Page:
The Summer of our Discontent by
(82 Stories)

Prompted By That Summer

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That summer of 1970, the family fractured.  The postwar, white middle class nuclear family.  Ours wasn’t too atypical. We had traveled, both parents worked; they raised three daughters stair-stepped two years apart, and sent them to college. Grandparents, aunts, uncles, and cousins were scattered from New York to California, and we weren’t close.

Our family culture was one of conflict avoidance.  However, stories were told and opinions voiced over the dinner table, so there was no doubt about parental values. We were expected to become independent, and took it to heart maybe more than they realized. The biggest motivator was guilt. My mother was a legendary school teacher whose stern face and “I’m so disappointed in you” cut deeply—nothing more was needed. When our independence conflicted with their expectations, the lesson learned was: what the parents didn’t know, they were probably happier not knowing, and we were happier not discussing them.

Dylan had it right—the times they were a-changing, as were the sons and daughters.  Civil rights, assassinations, Vietnam, women’s rights, politics, sex and drugs and rock and roll, the generation gap. There were many times it seemed that everything important in my life  fell into the “parents don’t really want to know” category.

Come mothers and fathers throughout the land, and don’t criticize what you can’t understand. Your sons and your daughters are beyond your command.

That summer:

Older sister—graduating college, decided to join the Peace Corps (ultimately stationed in Senegal).

Middle sister (me)—finishing two years of college which had included a university strike, march on Washington, bombing of Cambodia, ROTC protests, and endless political discussions and study.  I was taking a year off after sophomore year, as even before entering college I had told myself (but not my parents) I would, to learn from the “real world”.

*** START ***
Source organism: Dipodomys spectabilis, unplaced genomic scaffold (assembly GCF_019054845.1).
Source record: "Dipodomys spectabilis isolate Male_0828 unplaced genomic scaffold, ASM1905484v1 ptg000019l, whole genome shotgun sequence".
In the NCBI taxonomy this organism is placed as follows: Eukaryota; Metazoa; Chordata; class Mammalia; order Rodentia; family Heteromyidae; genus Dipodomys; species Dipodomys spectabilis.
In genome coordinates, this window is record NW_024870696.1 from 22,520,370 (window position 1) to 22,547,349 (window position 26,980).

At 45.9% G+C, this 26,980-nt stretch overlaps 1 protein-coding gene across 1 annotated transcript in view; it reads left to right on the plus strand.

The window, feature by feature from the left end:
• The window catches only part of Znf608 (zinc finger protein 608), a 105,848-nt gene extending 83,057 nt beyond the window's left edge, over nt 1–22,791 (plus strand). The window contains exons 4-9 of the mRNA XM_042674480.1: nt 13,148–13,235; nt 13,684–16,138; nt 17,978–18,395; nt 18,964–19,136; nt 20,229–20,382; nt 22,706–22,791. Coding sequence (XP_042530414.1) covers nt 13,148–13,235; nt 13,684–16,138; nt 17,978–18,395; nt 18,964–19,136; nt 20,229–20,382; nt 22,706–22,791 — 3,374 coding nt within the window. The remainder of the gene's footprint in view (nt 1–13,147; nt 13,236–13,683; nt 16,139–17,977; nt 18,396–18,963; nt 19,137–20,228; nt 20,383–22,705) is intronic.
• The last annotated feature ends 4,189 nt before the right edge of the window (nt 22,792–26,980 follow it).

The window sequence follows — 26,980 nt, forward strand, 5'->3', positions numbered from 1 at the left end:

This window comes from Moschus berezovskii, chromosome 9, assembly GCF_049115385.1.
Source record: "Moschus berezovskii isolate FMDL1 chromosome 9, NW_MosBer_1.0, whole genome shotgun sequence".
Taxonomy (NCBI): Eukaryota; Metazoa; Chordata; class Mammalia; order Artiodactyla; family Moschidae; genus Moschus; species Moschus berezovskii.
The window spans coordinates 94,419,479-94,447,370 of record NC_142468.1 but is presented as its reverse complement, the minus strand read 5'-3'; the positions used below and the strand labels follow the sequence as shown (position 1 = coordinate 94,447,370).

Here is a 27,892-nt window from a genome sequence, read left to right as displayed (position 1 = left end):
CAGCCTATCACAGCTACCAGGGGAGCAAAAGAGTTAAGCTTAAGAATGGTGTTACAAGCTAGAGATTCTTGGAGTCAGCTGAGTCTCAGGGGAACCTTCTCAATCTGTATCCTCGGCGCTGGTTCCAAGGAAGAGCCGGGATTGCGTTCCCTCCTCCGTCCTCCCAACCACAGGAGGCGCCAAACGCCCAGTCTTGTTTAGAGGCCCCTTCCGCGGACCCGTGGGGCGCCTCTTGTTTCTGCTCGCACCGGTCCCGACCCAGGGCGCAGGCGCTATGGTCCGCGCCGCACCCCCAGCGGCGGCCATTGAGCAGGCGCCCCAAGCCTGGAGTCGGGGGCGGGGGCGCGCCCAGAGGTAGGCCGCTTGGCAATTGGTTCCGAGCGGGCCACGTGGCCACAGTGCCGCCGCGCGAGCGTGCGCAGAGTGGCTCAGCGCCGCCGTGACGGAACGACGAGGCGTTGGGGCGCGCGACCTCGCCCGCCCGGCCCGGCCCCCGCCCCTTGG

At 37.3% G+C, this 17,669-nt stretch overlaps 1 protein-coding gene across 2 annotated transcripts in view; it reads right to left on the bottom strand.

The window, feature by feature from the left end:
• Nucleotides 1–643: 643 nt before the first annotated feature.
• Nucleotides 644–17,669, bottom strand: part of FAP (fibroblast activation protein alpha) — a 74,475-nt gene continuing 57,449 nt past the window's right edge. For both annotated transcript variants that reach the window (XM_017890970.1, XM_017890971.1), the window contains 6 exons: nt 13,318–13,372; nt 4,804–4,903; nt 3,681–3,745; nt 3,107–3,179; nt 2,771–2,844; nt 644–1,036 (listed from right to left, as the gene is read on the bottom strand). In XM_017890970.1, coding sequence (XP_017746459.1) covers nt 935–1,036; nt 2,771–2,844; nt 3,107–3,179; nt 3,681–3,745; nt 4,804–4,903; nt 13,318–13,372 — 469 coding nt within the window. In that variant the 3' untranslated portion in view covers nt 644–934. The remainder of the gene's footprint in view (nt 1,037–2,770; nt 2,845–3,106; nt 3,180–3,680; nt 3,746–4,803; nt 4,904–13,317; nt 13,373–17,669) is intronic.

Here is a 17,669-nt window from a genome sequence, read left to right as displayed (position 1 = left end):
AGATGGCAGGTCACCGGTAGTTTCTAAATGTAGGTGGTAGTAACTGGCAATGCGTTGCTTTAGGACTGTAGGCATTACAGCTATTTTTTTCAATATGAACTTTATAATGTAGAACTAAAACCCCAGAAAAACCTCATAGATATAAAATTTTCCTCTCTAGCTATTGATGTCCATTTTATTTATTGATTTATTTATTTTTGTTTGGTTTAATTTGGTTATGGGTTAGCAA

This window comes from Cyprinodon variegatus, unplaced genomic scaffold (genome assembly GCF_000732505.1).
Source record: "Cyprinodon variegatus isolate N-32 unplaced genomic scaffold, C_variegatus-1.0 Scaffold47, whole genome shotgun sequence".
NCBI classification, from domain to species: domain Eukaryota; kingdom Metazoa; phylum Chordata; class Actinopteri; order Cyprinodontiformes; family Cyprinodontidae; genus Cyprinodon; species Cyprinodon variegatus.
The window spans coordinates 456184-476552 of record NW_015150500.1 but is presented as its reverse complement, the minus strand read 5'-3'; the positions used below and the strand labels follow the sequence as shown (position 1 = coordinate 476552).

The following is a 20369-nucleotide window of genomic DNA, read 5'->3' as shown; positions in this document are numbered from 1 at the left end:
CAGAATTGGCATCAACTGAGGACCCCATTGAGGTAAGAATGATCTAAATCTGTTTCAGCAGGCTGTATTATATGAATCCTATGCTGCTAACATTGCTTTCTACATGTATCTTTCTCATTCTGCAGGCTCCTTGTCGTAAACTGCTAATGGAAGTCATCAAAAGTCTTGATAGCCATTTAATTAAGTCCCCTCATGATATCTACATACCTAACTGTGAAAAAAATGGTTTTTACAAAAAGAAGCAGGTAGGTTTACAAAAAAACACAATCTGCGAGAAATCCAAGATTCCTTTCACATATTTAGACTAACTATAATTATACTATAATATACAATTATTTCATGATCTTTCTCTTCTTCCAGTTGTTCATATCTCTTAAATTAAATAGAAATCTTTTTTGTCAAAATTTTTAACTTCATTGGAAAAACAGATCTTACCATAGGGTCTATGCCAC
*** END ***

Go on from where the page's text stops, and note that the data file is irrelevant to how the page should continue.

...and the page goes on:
Younger sister—graduating from high school, lonely without her sisters and chafing at home, was hoping things would improve once away at school.

Parents—blithely thinking this summer would be a good time for family, booked a place at Bethany Beach for a few weeks.  They had good memories of a summer there when sister #1 was a toddler.  They didn’t consult the kids.  And we didn’t tell them our plans either.

We all converged in Bethesda after respective schools were out.  Surprise!  Sister #1 was leaving in a few days for friend’s wedding in Michigan, then heading to the US Virgin Islands for Peace Corps orientation.  Sister #2 was taking her meagre savings and leaving for the West Coast in a week.  Ergo: No family vacation together at the beach.

The dashed expectations and conflicting plans created an eruption of emotion. Voices were raised, accusations made and tears shed—rudely rupturing our paradigm of polite non-confrontation, tapping into hidden resentments. It was a “scene”.  We didn’t do scenes.

Sisters # 1 and 2 left.  Sister # 3 spent a couple of miserable weeks at the beach where she and my mother spent a lot of time crying and wondering how everything had gone so wrong. The upheaval in the family seemed to mirror the upheaval in the world around us.  Our nuclear family diaspora—inevitable but suddenly stark—was definitively underway that summer.

Epilogue:  Family dynamics evolved over the years.  Rapprochement of sorts occurred. Growth is painful. The kids, and parents, were alright.

Profile photo of Khati Hendry Khati Hendry

Characterizations: moving, well written


  1. Betsy Pfau says:

    The times certainly were a-changing, Khati, both externally and internally. Your ruptured family seemed to reflect the world around you. Your non-confrontational parents were so out of touch that they booked that nostalgic beach vacation without even checking in with their grown daughters (for so both of you were at that point in time), leaving the youngest in that tough position.

    You describe your situation with the detachment that passage of years brings. I’m glad that time also brought rapprochement, of sorts.